Warren County schools are closed for two days due to illness but the school year will not be extended.
“This is the first time we’ve ever had to close due to illness, at least as far as I can recall,” said Director of Schools Bobby Cox. “We’ve been tracking this since the middle of January. Our absenteeism is usually around 6 percent. It slowly started to rise in January.”
Cox says 10 percent of the school system’s teachers and students were absent Wednesday and/ or leaving school early complaining of flu-like symptoms, as well as symptoms that would indicate stomach virus.
“We went from 6 percent absent to 7 percent to 8 percent and then 9 percent,” said Cox. “By Wednesday, we were at 10 percent of our teachers out and more getting sick and going home. We were having a difficult time getting subs because they were sick too. We were right at 10 percent with our student population out and it was rising.”
Cox says after consulting with principals and health service personnel, the decision was made to call school off for Thursday and Friday and hope the situation subsides with a four-day weekend.
“We hope this gives everyone a chance to get well,” said Cox. “That’s our goal – give them a chance to recover and give us a chance to sanitize everything before Monday. We are using our stockpiled days, our weather days, for this. We won’t have to make up or add anything to the calendar. We had eight days left for weather. This will bring us down to six. Hopefully, we won’t have to use any more than that.”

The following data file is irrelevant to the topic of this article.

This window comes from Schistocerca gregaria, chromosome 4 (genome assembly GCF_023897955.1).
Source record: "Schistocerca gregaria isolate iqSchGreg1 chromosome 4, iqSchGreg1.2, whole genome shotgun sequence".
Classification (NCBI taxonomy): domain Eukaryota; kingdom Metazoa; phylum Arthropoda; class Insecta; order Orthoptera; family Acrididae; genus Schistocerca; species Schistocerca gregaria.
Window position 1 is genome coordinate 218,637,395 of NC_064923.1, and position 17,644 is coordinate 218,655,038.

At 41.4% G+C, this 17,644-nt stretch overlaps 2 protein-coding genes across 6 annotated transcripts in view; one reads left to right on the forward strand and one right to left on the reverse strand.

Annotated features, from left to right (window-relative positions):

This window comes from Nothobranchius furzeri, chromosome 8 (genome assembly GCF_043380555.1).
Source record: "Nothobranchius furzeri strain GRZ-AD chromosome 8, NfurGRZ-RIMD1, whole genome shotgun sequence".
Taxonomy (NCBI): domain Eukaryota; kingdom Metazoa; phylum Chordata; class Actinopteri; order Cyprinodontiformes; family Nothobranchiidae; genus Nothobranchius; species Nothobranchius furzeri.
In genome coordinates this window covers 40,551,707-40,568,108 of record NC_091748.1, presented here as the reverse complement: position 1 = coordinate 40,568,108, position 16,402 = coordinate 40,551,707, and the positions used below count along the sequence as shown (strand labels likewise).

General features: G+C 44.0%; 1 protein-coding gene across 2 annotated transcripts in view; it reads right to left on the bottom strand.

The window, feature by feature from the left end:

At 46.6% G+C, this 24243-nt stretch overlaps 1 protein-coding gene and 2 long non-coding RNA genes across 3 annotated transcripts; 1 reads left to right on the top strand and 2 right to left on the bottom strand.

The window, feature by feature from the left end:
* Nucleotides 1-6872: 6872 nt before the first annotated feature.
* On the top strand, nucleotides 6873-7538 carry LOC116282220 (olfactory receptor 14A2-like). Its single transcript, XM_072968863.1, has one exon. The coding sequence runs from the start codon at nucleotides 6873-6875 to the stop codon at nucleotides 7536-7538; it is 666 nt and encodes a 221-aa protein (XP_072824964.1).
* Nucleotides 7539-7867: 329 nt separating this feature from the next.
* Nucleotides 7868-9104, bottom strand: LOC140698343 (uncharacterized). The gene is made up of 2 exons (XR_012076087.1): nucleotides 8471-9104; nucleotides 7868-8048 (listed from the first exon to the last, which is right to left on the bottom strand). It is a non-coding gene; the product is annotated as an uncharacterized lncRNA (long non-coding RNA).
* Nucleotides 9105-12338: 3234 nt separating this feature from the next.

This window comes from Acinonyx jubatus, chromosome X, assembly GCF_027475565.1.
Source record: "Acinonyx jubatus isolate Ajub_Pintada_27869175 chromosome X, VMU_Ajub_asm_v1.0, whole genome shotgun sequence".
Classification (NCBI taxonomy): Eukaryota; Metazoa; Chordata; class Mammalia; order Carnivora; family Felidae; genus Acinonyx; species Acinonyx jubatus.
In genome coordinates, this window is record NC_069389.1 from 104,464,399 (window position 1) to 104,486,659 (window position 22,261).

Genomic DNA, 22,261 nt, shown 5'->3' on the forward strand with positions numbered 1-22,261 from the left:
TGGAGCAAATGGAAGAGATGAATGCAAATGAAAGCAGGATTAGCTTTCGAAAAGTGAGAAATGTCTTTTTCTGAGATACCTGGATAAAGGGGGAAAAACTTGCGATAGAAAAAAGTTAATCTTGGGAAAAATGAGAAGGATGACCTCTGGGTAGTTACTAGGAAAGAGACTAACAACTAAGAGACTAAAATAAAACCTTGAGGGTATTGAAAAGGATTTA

According to the Centers for Disease Control and Prevention, 22 million sick days are taken each year due to the common cold alone. With even more serious concerns over influenza, the microbiologists at NSF International wanted to conduct an experiment to find out where germs were most commonly found in local schools.
The study was conducted in two Michigan elementary schools. It revealed there were more germs found on an average classroom water fountain spigot than there were on a toilet seat. Water fountain spigot was found to be the germiest place, followed by plastic reusable cafeteria tray, faucet handles, keyboard and then, toilet seat.
Making the water fountain spigot a hot spot for germs is children putting their mouths right on the spout. To help protect children from germs, teach them to keep their mouths off the metal and to let the water run for a second before drinking.
Since bacteria and viruses can live for more than two days on many surfaces, proper and frequent handwashing is also important. Proper handwashing involves thorough scrubbing of hands under warm water with soap for a full 20 seconds before rinsing and drying with a clean towel.